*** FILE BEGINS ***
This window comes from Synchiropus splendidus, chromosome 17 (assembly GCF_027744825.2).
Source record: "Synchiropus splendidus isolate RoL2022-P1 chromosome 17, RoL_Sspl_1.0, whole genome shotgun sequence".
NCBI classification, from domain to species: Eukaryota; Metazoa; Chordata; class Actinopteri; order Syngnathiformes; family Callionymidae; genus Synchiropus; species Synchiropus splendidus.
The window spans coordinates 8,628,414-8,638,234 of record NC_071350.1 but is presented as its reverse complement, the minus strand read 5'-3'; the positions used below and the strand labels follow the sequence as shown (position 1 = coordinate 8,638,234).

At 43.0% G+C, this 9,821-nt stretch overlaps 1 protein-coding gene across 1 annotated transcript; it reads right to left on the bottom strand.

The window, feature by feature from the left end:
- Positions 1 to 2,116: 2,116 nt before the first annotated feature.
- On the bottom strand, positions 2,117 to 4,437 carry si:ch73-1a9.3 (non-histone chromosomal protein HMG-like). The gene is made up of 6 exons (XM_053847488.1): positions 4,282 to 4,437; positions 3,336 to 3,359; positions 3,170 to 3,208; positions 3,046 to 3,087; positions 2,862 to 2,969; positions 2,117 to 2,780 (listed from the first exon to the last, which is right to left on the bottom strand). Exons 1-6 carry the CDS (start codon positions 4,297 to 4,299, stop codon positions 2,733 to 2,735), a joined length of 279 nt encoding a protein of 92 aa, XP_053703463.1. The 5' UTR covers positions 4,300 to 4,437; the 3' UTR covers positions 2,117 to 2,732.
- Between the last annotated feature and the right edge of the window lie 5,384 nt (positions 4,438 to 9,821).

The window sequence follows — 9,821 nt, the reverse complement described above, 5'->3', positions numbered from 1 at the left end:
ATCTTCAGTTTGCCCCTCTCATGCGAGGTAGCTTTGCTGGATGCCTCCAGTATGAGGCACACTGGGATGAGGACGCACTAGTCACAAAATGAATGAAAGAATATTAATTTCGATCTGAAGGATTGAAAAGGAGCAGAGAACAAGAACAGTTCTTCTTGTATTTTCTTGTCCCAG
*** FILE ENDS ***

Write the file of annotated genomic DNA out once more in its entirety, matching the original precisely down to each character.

This window comes from Synchiropus splendidus, chromosome 17 (assembly GCF_027744825.2).
Source record: "Synchiropus splendidus isolate RoL2022-P1 chromosome 17, RoL_Sspl_1.0, whole genome shotgun sequence".
NCBI classification, from domain to species: Eukaryota; Metazoa; Chordata; class Actinopteri; order Syngnathiformes; family Callionymidae; genus Synchiropus; species Synchiropus splendidus.
The window spans coordinates 8,628,414-8,638,234 of record NC_071350.1 but is presented as its reverse complement, the minus strand read 5'-3'; the positions used below and the strand labels follow the sequence as shown (position 1 = coordinate 8,638,234).

At 43.0% G+C, this 9,821-nt stretch overlaps 1 protein-coding gene across 1 annotated transcript; it reads right to left on the bottom strand.

The window, feature by feature from the left end:
- Positions 1 to 2,116: 2,116 nt before the first annotated feature.
- On the bottom strand, positions 2,117 to 4,437 carry si:ch73-1a9.3 (non-histone chromosomal protein HMG-like). The gene is made up of 6 exons (XM_053847488.1): positions 4,282 to 4,437; positions 3,336 to 3,359; positions 3,170 to 3,208; positions 3,046 to 3,087; positions 2,862 to 2,969; positions 2,117 to 2,780 (listed from the first exon to the last, which is right to left on the bottom strand). Exons 1-6 carry the CDS (start codon positions 4,297 to 4,299, stop codon positions 2,733 to 2,735), a joined length of 279 nt encoding a protein of 92 aa, XP_053703463.1. The 5' UTR covers positions 4,300 to 4,437; the 3' UTR covers positions 2,117 to 2,732.
- Between the last annotated feature and the right edge of the window lie 5,384 nt (positions 4,438 to 9,821).

The window sequence follows — 9,821 nt, the reverse complement described above, 5'->3', positions numbered from 1 at the left end:
ATCTTCAGTTTGCCCCTCTCATGCGAGGTAGCTTTGCTGGATGCCTCCAGTATGAGGCACACTGGGATGAGGACGCACTAGTCACAAAATGAATGAAAGAATATTAATTTCGATCTGAAGGATTGAAAAGGAGCAGAGAACAAGAACAGTTCTTCTTGTATTTTCTTGTCCCAG